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October 16, 2019

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Youth forum draws handful of Democrats vying for Kihuen’s seat

'Keeping Up with the Candidates'

Miranda Alam/Special to The Sun

Congressional District 4 Democratic candidate Allison Stephens speaks during the Keeping Up with the Candidates panel hosted by NextGen America at Three Square in Las Vegas on Tuesday, May 22, 2018.

'Keeping Up with the Candidates'

Congressional District 4 Democratic candidate Pat Spearman speaks during the Keeping Up with the Candidates panel hosted by NextGen America at Three Square in Las Vegas on Tuesday, May 22, 2018. Launch slideshow »

The race to replace Nevada’s retiring one-term congressman is a crowded one with 16 candidates, and a Democratic candidate forum brought out differences on corporate money and health care.

NextGen America, the liberal advocacy group that hosted the event at the Three Square food bank in Las Vegas, plans to put $2 million into Nevada to turn out young voters, targeting 18- to 35-year-olds. Candidates for the 4th Congressional District seat answered questions on issues such as gun violence as well as more lighthearted inquiries for the young audience, like what superpower they wish they had.

The group invited all of the Democrats in the race to the event. Steven Horsford, Allison Stephens, Amy Vilela, John Anzalone and Pat Spearman spoke to an audience of roughly 60 people and agreed on most topics, such as opposing the new tax law and supporting legislation to address gun violence, but differed on corporate donations. Vilela is the only candidate not accepting money from corporate PACs, saying Democrats are losing seats because they are beholden to corporate donors rather than residents.

Vilela also differed from some on the panel in her plan to sign onto the Medicare for All bill in Congress. Her 22-year-old daughter, Shalynne, had a blood clot and died at age 22 while waiting for her new insurance to kick in, Vilela said. Anzalone and Spearman said they had some concerns with the Medicare for All bill.

Spearman said she wanted to make sure the proposed law would not disrupt coverage for veterans and active-duty military, as well as address the high cost of health care. Anzalone said that Medicare for All should be considered carefully and that officials should ensure that people like his mother, who had a stroke and is currently on Medicare, are getting adequate coverage.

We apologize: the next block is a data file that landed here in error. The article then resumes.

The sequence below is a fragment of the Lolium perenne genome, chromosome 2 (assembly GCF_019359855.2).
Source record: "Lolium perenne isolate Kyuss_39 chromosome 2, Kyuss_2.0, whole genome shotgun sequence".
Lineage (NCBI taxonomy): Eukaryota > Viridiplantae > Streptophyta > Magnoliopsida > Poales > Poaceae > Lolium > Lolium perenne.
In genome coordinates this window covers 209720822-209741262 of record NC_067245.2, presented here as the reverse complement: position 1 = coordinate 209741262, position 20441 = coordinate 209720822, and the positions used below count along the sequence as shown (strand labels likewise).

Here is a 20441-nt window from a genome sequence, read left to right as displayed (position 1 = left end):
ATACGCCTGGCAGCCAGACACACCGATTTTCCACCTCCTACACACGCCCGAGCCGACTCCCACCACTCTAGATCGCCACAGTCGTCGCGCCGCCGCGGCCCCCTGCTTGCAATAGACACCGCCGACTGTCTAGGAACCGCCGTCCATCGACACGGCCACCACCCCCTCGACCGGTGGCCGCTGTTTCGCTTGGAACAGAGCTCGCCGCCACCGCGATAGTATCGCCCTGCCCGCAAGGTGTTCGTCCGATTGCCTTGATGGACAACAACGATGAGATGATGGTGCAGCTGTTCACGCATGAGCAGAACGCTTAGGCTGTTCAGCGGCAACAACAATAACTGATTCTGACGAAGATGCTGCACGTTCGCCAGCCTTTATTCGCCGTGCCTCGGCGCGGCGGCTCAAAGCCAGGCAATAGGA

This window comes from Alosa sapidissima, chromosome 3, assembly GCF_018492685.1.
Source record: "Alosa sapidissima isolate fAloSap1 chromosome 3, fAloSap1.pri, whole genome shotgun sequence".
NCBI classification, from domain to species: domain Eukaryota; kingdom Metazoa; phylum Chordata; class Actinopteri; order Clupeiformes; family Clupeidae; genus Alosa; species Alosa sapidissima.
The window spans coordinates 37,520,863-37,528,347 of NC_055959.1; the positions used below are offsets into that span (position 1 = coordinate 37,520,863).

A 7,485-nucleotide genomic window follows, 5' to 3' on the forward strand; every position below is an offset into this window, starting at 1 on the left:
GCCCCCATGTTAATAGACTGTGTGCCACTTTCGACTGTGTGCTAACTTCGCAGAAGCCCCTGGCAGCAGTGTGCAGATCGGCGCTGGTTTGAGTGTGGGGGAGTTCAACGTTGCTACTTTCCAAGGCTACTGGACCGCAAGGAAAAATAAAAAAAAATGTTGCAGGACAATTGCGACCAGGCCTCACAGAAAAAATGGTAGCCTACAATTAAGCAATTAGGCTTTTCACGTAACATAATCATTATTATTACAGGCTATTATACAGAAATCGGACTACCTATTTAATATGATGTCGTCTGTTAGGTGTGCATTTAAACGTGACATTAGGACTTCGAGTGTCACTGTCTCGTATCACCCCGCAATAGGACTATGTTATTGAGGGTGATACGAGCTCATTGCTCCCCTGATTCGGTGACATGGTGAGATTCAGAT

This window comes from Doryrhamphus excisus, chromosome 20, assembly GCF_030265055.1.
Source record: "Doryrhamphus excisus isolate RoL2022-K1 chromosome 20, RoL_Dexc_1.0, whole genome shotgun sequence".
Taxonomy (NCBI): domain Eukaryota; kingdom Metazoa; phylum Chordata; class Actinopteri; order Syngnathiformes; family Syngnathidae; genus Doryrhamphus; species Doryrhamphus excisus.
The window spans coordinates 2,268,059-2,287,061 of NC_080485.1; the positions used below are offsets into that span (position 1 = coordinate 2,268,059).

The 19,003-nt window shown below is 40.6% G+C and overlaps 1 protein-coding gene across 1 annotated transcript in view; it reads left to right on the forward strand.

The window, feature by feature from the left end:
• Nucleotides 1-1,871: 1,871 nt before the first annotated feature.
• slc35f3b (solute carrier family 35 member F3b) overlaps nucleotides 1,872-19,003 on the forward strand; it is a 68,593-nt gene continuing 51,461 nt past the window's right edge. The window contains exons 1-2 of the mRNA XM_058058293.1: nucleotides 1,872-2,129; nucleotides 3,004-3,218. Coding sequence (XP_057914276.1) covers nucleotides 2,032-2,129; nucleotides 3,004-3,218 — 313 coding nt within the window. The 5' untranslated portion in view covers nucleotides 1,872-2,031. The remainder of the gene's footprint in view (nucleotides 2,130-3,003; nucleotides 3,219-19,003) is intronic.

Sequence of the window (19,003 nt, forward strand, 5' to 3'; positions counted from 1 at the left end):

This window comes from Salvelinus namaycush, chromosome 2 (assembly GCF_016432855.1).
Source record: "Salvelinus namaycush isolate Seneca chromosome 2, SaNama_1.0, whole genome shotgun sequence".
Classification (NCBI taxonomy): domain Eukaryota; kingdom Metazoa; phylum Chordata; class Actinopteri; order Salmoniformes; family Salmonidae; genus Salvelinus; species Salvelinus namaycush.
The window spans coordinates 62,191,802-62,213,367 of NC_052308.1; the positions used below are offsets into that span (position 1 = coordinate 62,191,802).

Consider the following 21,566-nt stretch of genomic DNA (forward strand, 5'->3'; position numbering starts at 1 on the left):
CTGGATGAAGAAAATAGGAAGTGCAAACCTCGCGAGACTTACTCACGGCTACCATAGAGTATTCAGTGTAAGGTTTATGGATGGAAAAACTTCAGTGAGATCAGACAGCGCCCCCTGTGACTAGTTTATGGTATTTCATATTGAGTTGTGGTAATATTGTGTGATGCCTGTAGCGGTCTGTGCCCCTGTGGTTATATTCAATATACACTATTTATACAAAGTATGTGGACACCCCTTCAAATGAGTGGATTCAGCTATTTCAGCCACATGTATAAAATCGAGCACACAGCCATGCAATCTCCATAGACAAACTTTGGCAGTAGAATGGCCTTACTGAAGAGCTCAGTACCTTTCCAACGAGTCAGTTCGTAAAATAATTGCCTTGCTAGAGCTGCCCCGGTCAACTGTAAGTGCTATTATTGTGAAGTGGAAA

Horsford said he supports universal health care and reducing the costs of prescription drugs. Stephens said comprehensive reform and transparency is needed so that Congress can address high costs and get people health care they can afford.

They all agreed that they wouldn’t trade a wall with Mexico and more Immigration and Customs Enforcement agents for the Dream Act, a bipartisan plan for young immigrants living in the country illegally. The Obama-era Deferred Action for Childhood Arrivals program protected certain young immigrants from deportation. The Trump administration is trying to end it, and wants to build a wall along the border.

Spurred by the administration’s efforts to kill DACA, more than 200 House members are working to get a majority to agree to skip over GOP leadership and force votes on certain immigration bills.

Horsford said he was a sponsor on comprehensive immigration reform while he was in Congress. That bill did include increased border protections and called for more Customs and Border Protection officers, but never received a vote in the House. A similar effort to skip over leadership and force a vote on the stalled bill failed to gain enough signatures, though the Senate did pass its version.

Congressional District 4, created after the 2010 Census, is one of the most competitive in Nevada. Democrats have over 30,000 more active registered voters than Republicans and there are more than 95,000 active third-party and unaffiliated voters. Democrats tend to have lower voter turnout during midterm elections.

Horsford is looking to take up the seat he lost in 2014 to Republican Cresent Hardy, who is also running for the seat again this year. Hardy lost re-election to the office in 2016 to Democratic Rep. Ruben Kihuen.

Horsford leads the pack in fundraising, with almost $190,000 cash on hand as of March 31 and nearly $29,000 in debt. He donated $2,500 to his own campaign, which has taken in more than $250,000.

Stephens’ campaign has received nearly $21,000 and had less than $19,000 cash on hand as of March 31. Vilela had nearly $26,000 cash on hand as of March 31 and debt nearing $24,000. Vilela loaned less than $4,000 to her campaign.

Anzalone has lent his campaign more than $29,000 and had over $75,000 cash on hand as of March 31. His campaign has seen less than $84,000 in total receipts.

Spearman’s campaign has received more than $71,000 and had less than $28,000 cash on hand as of March 31. The campaign has $100 in debt, and Spearman donated $200.

Kihuen is retiring from the district amid a House ethics investigation. A former campaign official told Buzzfeed she quit after he harassed her. Kihuen has said he looks forward to clearing his name.

NextGen America used the forum as a fundraiser for progressive group Make It Work Nevada and will match the money raised. Tickets were $5, or $3 for students. Similar forums have been held in Pennsylvania, California, Virginia and Iowa. They too focused on a mix of policy and lifestyle questions, like what the candidates’ favorite Netflix shows are.

All of the candidates in the race:

John Anzalone, D

Steven Horsford, D

Pat Spearman, D

Allison Stephens, D

Amy Vilela, D

Sid Zeller, D

David Glenn Gibbs, R

Cresent Hardy, R

Jeff Miller, R

Mike Monroe, R

Bill Townsend, R

Kenneth Wegner, R

Gregg Luckner, L

Warren Ross Markowitz, I

Dean McGonigle, unaffiliated

Rodney Smith, unaffiliated